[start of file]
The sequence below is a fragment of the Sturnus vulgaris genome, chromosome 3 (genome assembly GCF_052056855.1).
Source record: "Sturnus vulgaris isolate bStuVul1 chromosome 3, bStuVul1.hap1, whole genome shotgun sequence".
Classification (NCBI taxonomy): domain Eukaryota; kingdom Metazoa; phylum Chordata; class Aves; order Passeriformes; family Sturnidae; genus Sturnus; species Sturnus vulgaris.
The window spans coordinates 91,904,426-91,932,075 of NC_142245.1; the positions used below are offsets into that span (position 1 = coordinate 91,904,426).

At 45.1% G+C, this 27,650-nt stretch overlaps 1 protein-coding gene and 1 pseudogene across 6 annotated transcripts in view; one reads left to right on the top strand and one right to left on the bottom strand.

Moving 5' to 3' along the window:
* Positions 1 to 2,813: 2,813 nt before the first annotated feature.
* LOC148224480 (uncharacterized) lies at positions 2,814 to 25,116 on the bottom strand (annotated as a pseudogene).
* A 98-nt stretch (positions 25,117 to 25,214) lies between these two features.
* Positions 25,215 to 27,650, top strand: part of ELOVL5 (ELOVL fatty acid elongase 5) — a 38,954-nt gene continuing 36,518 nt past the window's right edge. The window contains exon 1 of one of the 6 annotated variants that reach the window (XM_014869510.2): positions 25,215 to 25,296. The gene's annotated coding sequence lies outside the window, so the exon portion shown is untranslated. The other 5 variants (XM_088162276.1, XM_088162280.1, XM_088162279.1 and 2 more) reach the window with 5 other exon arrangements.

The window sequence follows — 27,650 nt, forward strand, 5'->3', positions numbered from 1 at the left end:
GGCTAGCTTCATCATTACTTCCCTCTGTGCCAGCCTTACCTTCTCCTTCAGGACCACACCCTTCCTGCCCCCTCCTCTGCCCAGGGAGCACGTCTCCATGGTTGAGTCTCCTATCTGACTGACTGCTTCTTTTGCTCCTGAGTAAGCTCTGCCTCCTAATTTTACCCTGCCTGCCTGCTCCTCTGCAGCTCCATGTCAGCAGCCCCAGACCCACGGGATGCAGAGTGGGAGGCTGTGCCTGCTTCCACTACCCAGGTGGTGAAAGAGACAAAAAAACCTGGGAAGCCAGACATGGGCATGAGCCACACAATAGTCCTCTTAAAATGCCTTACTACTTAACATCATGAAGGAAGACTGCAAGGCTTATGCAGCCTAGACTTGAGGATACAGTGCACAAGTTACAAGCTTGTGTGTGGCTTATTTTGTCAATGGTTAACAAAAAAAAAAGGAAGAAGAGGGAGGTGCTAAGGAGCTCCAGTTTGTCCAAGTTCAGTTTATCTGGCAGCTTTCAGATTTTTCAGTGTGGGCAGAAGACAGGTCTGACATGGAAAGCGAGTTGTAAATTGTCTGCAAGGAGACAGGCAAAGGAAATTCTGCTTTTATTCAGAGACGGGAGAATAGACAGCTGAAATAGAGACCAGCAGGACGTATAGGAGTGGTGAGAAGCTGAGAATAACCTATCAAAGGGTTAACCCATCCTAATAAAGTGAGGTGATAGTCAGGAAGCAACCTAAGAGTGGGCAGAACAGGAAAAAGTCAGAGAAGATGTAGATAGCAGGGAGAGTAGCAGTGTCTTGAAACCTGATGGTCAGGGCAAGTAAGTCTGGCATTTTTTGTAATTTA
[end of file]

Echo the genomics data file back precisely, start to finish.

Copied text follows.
The sequence below is a fragment of the Sturnus vulgaris genome, chromosome 3 (genome assembly GCF_052056855.1).
Source record: "Sturnus vulgaris isolate bStuVul1 chromosome 3, bStuVul1.hap1, whole genome shotgun sequence".
Classification (NCBI taxonomy): domain Eukaryota; kingdom Metazoa; phylum Chordata; class Aves; order Passeriformes; family Sturnidae; genus Sturnus; species Sturnus vulgaris.
The window spans coordinates 91,904,426-91,932,075 of NC_142245.1; the positions used below are offsets into that span (position 1 = coordinate 91,904,426).

At 45.1% G+C, this 27,650-nt stretch overlaps 1 protein-coding gene and 1 pseudogene across 6 annotated transcripts in view; one reads left to right on the top strand and one right to left on the bottom strand.

Moving 5' to 3' along the window:
* Positions 1 to 2,813: 2,813 nt before the first annotated feature.
* LOC148224480 (uncharacterized) lies at positions 2,814 to 25,116 on the bottom strand (annotated as a pseudogene).
* A 98-nt stretch (positions 25,117 to 25,214) lies between these two features.
* Positions 25,215 to 27,650, top strand: part of ELOVL5 (ELOVL fatty acid elongase 5) — a 38,954-nt gene continuing 36,518 nt past the window's right edge. The window contains exon 1 of one of the 6 annotated variants that reach the window (XM_014869510.2): positions 25,215 to 25,296. The gene's annotated coding sequence lies outside the window, so the exon portion shown is untranslated. The other 5 variants (XM_088162276.1, XM_088162280.1, XM_088162279.1 and 2 more) reach the window with 5 other exon arrangements.

The window sequence follows — 27,650 nt, forward strand, 5'->3', positions numbered from 1 at the left end:
GGCTAGCTTCATCATTACTTCCCTCTGTGCCAGCCTTACCTTCTCCTTCAGGACCACACCCTTCCTGCCCCCTCCTCTGCCCAGGGAGCACGTCTCCATGGTTGAGTCTCCTATCTGACTGACTGCTTCTTTTGCTCCTGAGTAAGCTCTGCCTCCTAATTTTACCCTGCCTGCCTGCTCCTCTGCAGCTCCATGTCAGCAGCCCCAGACCCACGGGATGCAGAGTGGGAGGCTGTGCCTGCTTCCACTACCCAGGTGGTGAAAGAGACAAAAAAACCTGGGAAGCCAGACATGGGCATGAGCCACACAATAGTCCTCTTAAAATGCCTTACTACTTAACATCATGAAGGAAGACTGCAAGGCTTATGCAGCCTAGACTTGAGGATACAGTGCACAAGTTACAAGCTTGTGTGTGGCTTATTTTGTCAATGGTTAACAAAAAAAAAAGGAAGAAGAGGGAGGTGCTAAGGAGCTCCAGTTTGTCCAAGTTCAGTTTATCTGGCAGCTTTCAGATTTTTCAGTGTGGGCAGAAGACAGGTCTGACATGGAAAGCGAGTTGTAAATTGTCTGCAAGGAGACAGGCAAAGGAAATTCTGCTTTTATTCAGAGACGGGAGAATAGACAGCTGAAATAGAGACCAGCAGGACGTATAGGAGTGGTGAGAAGCTGAGAATAACCTATCAAAGGGTTAACCCATCCTAATAAAGTGAGGTGATAGTCAGGAAGCAACCTAAGAGTGGGCAGAACAGGAAAAAGTCAGAGAAGATGTAGATAGCAGGGAGAGTAGCAGTGTCTTGAAACCTGATGGTCAGGGCAAGTAAGTCTGGCATTTTTTGTAATTTA